Former Viking now fighting pirates | TahoeDailyTribune.com

Former Viking now fighting pirates

Adam Jensen / Tahoe Daily Tribune

Following a six-month stint battling Somali pirates off the east coast of Africa with the U.S. Navy, a 2007 South Tahoe High School graduate is heading home.

Eric Bergsohn, 20, and the USS Mahan are expected to be back at their home port in Norfolk, Va., within a matter of days.

On a phone call from somewhere in the Atlantic Ocean, Bergsohn said his first deployment has reaffirmed his decision to join the Navy about a year and a half ago.

“This is a good place for me right now,” Bergsohn said.

But the former ROTC cadet commanding officer also said the voyage has been a transformational one.

Bergsohn said he basically gave up on school during his last year at South Tahoe High, but the Navy gave him a “new appreciation for education.”

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“Senior year, I just didn’t care about going to college or not,” Bergsohn said. “I just gave up a little bit. It’s something I shouldn’t have done.”

Bergsohn said he intends to make his current job as a cryptologic technician collector a career, but added that he hopes to start taking online college classes this spring.

Cryptologic technician collectors analyze and report on communication signals using a variety of electronic equipment.

The political science and computer science classes he plans to focus on aren’t a requirement for Bergsohn to reach his career goals, but “it just helps that much more,” he said.

Despite an obvious passion for his work, Bergsohn said there are facets of the U.S. he especially misses while at sea, like seeing the familiar faces of friends or the mountains of Virginia.

“When you’re on a ship, you take for granted what’s back in the U.S.,” Bergsohn said. “There’s a lot there that you don’t see anywhere else.”

And there is one aspect of life us landlubbers take for granted that Bergsohn might be looking forward to more than anything upon his return to dry ground.

“I’m very excited to not be moving back and forth,” Bergsohn said. “It’s a wonderful feeling.”

Bergsohn said he hopes to return to the South Shore around Christmas time to visit his mom, dad, brother and sister.

Although Bergsohn was limited in what he could say regarding the his role on the Mahan, sailors aboard the ship have told the Associated Press they have been using unmanned drones to spot potential pirate mother ships.

For years, the U.S. has used drones to track potential terrorists among Somalia’s warlords, but the Navy said more and more of the planes are now being used to fight piracy.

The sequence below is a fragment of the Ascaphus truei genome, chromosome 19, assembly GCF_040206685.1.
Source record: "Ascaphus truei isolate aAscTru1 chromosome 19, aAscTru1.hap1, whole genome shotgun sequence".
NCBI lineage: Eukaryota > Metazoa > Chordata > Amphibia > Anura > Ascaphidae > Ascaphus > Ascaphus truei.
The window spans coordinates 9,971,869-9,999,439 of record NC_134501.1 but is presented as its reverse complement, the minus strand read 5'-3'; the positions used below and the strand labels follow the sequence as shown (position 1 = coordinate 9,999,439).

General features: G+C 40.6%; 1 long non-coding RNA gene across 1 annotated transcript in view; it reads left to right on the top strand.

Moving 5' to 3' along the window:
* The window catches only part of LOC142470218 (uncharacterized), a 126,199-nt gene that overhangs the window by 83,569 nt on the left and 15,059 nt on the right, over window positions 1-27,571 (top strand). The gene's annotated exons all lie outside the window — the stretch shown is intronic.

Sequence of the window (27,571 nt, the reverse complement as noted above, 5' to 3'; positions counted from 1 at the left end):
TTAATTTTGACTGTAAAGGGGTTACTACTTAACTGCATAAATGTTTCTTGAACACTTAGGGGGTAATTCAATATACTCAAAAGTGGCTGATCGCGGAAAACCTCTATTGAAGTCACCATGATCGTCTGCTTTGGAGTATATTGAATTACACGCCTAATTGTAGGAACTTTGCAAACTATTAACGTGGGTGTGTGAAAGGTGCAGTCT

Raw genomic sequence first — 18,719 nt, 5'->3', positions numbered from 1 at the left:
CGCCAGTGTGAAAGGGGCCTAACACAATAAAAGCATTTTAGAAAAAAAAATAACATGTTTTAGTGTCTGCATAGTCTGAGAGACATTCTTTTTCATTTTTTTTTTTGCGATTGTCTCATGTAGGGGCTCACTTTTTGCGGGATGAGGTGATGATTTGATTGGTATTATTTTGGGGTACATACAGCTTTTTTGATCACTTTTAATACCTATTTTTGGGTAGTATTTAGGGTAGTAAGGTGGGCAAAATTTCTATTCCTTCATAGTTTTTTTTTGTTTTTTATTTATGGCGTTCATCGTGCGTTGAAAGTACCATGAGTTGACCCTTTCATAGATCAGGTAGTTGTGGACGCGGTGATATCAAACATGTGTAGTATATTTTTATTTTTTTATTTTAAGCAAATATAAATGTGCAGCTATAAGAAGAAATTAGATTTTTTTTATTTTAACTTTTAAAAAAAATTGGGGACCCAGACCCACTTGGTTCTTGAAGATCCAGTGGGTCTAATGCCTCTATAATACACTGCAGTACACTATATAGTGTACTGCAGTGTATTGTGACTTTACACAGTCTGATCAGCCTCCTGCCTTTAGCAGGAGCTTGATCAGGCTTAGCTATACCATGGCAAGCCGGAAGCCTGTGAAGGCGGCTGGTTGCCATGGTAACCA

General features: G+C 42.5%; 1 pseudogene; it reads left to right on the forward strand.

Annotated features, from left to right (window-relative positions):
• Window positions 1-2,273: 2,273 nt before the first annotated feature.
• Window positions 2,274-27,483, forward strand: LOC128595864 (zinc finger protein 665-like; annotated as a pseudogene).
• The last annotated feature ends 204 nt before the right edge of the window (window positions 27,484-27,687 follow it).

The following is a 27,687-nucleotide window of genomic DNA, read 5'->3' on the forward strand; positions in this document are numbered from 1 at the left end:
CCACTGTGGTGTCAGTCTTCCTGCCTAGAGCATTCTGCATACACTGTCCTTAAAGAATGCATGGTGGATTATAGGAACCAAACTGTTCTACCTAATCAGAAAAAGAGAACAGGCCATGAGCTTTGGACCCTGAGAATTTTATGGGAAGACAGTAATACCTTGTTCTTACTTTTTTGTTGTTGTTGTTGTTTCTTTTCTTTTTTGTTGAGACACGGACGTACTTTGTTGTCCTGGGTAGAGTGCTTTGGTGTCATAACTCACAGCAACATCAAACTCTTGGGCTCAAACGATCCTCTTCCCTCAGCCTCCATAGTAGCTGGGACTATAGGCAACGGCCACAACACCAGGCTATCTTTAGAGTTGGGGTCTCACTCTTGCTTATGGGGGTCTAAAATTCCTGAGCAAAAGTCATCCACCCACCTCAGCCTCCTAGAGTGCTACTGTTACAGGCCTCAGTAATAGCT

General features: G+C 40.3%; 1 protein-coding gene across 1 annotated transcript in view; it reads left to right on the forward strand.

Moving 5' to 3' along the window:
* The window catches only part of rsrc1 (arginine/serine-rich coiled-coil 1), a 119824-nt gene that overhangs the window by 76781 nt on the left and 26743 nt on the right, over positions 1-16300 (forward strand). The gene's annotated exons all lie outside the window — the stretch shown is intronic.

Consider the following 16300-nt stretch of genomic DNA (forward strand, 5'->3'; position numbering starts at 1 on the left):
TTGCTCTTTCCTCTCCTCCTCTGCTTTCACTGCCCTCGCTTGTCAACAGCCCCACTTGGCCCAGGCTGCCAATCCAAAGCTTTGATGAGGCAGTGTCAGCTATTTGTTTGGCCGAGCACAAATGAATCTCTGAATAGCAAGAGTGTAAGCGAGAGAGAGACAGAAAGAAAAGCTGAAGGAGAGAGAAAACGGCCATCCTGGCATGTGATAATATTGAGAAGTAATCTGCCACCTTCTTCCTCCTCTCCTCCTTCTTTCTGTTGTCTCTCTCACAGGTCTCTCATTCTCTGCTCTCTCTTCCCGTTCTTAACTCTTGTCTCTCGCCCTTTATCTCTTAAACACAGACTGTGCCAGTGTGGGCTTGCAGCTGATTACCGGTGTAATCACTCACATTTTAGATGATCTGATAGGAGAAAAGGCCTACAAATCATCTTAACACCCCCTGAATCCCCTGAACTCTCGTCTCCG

The drones can fly more than 3,000 feet above sea level and relay pictures detailed enough to recognize the flags flown on fishing boats that Somalis use to avoid detection.

The drones take still photos and videos that are instantly relayed to the American ships. The Americans can then send this material to other nations in the international anti-piracy coalition that may have ships near the suspicious vessel. Countries as diverse as India, France, China and Russia have sent ships to help patrol the Gulf of Aden.

“We have a unique capability in which we have an (unmanned air vehicle) that helps us detect the pirates and makes it hard for them to hide,” USS Mahan Capt. Stephen Murphy said, pointing to the images the drone relayed to the bridge of the destroyer.

“The UAV … can stay airborne all day and cover thousands of miles of the ocean and be able to spot pirates,” he told an Associated Press reporter during a five-day visit to the ship last week.

Somali pirates have been preying on passing shipping for years, but September’s capture of a Ukrainian ship loaded with arms helped focus international attention on the problem.

Pirates attacked more than 100 ships last year with a success rate of nearly 50 percent.

The number of attacks has remained steady following an influx of warships into the Gulf of Aden late last year, but their success rate has fallen to below 30 percent.

But analysts say the problem will not be solved until a stable government is established in war-ravaged Somalia. The country has not had one since 1991, and the multimillion dollar ransoms are a strong lure in a country where nearly half the population is dependent on aid.

The embattled U.N.-backed government is fighting a strengthening Islamic insurgency that the U.S. State Department says has links to al-Qaida.

– The Associated Press contributed to this report.